The Iniquity of the Fathers
Why should we be concerned about what our ancestors might have done? This is an important question raised by many who hear of identificational repentance for the first time. The answer derives from the spiritual principle that iniquity passes from generation to generation. One of many biblical texts on the matter comes from the Ten Commandments that Moses received on Sinai: “I, the Lord, your God, am a jealous God, visiting the iniquity of the fathers on the children to the third and fourth generations…” (Exodus 20:5).
Technically speaking, sin can be understood as the initial act while iniquity is the effect that the sin has exercised on subsequent generations.
I interpret the reference to the third or fourth generation as a figure of speech meaning that it can go on and on. Time alone does not heal national iniquities. In fact if the sin is not remitted, the iniquity more frequently than not can become worse in each succeeding generation. But the cycle can be stopped by corporate repentance. Quite obviously, the only ones who can confess the sin and put it under the blood of Jesus are those who are alive today. Even though they did not commit the sin themselves, they can choose to identify with it, thus the term “identificational repentance.”
We have two clear biblical examples of how this is done, Daniel and Nehemiah: Daniel said, “I was… confessing my sin and the sin of my people” (Daniel 9:20). Nehemiah said, “Both my father’s house and I have sinned” (Nehemiah 1:6).
Notice that each of these two confessions has two parts: the sin and the iniquity. Both Daniel and Nehemiah confessed sins that they did not commit, and both recognised that the iniquity had been passed to their own generation. Because of this they admitted that they were not personally exempt from the residue of that sin in their own daily lives. For many of us the second part is more difficult than the first because we have too often tended to fall into patterns of denial.
When we remit the corporate sins of a nation by the blood of Jesus Christ through identificational repentance, we effectively remove a foothold that Satan has used to attempt to hold populations in spiritual darkness and in social misery. It happens because we are recognizing that the weapons of our warfare are not carnal, as Paul says, but “mighty in God for pulling down strongholds” (2 Corinthians 10:4). When we do that, the glory of Christ can shine through and the Kingdom of God can come in power.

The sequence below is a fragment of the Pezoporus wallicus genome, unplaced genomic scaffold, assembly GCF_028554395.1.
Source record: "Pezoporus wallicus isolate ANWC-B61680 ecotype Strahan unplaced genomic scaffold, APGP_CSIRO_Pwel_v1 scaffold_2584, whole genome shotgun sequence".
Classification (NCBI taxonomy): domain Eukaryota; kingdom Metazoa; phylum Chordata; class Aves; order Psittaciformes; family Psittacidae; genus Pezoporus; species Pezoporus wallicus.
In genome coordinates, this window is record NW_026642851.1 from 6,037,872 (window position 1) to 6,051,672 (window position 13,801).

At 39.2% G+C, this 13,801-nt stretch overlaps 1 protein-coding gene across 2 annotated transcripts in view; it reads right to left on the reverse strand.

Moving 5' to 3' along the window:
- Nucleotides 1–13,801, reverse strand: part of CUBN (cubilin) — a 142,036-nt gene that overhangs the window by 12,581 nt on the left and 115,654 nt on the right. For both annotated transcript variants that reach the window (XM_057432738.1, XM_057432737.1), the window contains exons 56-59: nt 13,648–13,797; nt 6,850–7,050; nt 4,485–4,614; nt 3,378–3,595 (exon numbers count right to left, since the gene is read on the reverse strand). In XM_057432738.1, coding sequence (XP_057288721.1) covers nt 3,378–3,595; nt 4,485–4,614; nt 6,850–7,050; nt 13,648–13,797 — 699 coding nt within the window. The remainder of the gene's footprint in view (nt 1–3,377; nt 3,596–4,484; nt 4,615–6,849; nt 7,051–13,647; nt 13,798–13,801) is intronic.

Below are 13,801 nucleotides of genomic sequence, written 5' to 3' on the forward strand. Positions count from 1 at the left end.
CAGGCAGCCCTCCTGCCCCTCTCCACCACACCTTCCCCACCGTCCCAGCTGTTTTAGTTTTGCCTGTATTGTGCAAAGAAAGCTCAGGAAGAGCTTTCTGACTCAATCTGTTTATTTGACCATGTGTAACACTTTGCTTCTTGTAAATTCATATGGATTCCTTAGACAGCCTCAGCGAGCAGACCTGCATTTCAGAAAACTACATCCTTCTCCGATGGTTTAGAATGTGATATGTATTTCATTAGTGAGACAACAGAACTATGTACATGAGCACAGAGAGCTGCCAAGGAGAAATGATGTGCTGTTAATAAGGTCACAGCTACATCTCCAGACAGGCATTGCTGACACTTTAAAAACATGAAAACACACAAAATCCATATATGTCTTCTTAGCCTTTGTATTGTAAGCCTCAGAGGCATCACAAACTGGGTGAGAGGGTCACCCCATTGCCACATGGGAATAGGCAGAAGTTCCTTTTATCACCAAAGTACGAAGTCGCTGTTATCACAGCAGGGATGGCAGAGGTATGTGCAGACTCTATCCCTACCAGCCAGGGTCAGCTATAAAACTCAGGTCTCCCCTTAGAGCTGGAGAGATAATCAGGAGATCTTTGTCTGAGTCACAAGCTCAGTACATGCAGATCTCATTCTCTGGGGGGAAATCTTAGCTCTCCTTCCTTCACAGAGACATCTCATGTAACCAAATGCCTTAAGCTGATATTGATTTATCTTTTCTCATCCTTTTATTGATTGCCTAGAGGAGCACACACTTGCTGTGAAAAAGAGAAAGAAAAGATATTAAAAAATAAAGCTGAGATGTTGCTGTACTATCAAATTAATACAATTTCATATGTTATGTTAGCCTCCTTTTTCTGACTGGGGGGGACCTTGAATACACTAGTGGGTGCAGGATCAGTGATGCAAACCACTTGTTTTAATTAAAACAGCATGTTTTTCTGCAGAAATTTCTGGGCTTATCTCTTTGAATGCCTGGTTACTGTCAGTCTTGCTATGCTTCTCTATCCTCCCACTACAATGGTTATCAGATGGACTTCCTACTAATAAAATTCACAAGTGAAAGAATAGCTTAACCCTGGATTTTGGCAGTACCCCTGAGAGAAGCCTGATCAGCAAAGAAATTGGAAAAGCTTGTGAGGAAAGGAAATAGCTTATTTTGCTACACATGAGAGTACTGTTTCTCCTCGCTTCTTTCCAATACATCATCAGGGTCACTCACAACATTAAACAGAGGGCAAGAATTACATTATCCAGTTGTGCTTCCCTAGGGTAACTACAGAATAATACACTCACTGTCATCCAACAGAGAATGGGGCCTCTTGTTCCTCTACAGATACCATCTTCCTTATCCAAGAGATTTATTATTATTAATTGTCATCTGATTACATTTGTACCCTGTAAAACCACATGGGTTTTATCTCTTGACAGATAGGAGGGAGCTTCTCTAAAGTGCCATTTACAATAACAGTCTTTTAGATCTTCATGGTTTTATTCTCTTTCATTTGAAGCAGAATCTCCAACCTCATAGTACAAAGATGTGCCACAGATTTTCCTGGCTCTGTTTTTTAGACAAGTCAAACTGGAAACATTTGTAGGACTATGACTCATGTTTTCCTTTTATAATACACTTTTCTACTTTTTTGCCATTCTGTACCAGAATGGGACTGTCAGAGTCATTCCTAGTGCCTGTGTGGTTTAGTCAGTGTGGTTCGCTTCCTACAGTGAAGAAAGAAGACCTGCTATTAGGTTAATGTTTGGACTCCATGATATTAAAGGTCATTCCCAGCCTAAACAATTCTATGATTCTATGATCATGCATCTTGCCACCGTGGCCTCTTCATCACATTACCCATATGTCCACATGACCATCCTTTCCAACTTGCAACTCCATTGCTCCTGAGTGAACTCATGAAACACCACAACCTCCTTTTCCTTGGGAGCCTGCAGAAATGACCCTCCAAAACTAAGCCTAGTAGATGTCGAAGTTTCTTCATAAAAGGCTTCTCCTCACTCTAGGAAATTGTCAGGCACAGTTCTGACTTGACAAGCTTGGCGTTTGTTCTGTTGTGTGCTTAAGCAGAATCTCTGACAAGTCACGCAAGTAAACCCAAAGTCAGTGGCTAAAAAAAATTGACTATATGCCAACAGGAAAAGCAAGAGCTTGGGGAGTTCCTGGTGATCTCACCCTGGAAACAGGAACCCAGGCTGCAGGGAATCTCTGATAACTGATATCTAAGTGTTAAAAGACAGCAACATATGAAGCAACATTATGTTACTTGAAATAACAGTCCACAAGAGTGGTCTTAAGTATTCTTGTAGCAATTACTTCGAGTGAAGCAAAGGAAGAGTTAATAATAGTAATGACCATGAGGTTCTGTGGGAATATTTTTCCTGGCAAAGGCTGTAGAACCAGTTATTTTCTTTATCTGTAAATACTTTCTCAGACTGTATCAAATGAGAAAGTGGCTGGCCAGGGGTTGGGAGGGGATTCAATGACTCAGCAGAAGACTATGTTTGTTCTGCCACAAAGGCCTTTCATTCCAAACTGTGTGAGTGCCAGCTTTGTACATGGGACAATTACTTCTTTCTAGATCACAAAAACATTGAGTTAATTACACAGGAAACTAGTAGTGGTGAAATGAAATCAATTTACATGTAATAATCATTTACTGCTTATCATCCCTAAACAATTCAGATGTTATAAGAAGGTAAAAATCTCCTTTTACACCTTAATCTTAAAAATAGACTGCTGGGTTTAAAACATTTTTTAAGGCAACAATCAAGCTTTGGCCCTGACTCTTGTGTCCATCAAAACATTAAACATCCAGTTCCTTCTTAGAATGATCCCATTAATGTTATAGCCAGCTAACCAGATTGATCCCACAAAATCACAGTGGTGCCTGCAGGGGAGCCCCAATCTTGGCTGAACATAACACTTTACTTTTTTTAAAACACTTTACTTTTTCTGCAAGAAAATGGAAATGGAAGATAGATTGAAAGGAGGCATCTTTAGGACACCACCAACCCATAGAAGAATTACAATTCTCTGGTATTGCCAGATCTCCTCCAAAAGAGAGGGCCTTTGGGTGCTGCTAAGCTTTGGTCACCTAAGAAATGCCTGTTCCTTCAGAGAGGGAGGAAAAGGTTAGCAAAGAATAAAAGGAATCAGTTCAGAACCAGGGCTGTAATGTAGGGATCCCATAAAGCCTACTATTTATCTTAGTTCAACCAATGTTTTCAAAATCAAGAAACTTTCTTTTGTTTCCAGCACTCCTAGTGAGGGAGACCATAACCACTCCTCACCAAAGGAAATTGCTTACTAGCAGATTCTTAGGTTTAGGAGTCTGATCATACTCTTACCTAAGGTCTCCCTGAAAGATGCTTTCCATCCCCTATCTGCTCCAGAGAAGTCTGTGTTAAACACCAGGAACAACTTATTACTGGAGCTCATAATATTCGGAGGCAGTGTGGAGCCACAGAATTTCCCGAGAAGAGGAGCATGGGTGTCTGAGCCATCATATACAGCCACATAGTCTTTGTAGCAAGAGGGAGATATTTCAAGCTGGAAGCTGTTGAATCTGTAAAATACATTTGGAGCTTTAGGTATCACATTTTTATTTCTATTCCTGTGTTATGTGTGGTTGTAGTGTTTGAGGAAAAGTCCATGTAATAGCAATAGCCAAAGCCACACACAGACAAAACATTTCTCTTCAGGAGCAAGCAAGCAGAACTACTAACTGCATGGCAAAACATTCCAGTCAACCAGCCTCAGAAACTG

“Heal the Land”
The year 1996 was designated as the time when Christians around the world agree to take aggressive action toward healing the wounds of their lands. Many initiatives begun in 1996 will continue in subsequent years. For example, a “Reconciliation Walk” in which thousands of Christians will walk the known routes of the Crusades was planned. Scheduled from November 1995 to June 1999, the top agenda item was repentance for sins of Christians against Muslims and Jews. Other planned initiatives include:
American whites repenting on the sites of Indian massacres.
American whites repenting for the slave trade.
Christians from Japan repenting for the bombing of Pearl Harbor.
Europeans repenting of the sins of World War II.
Christians from the North and from the South repenting over sins of the American Civil War.
Similar events are being planned on every continent of the world.
As the Body of Christ agrees to pull down strongholds of corporate sin, the way will be opened for revival of churches and a harvest of souls greater than anything previously imagined. Identificational repentance gives us the power to heal the past.
© C. Peter Wagner. Used with permission of Global Harvest Ministries.
Some books by C Peter Wagner
Leading your Church to Growth (1984)
The Third Wave of the Holy Spirit (1988)
Your Church can be Healthy (1990)
Spiritual Power and Church Growth (1990)
Prayer Shield (1997)
Churches the Pray (1997)
Breaking Strongholds in Your City (1997)
Church Growth and the Whole Gospel (1998)
Church Quake (1999)
Your Church can Grow (2001)
Your Spiritual Gifts can help your Church Grow (2005)
Praying with Power (2008)
Warfare Prayer (2009)
Discover your Spiritual Gifts (2010)
© Renewal Journal 8: Awakening, 1997, 2nd edition 2011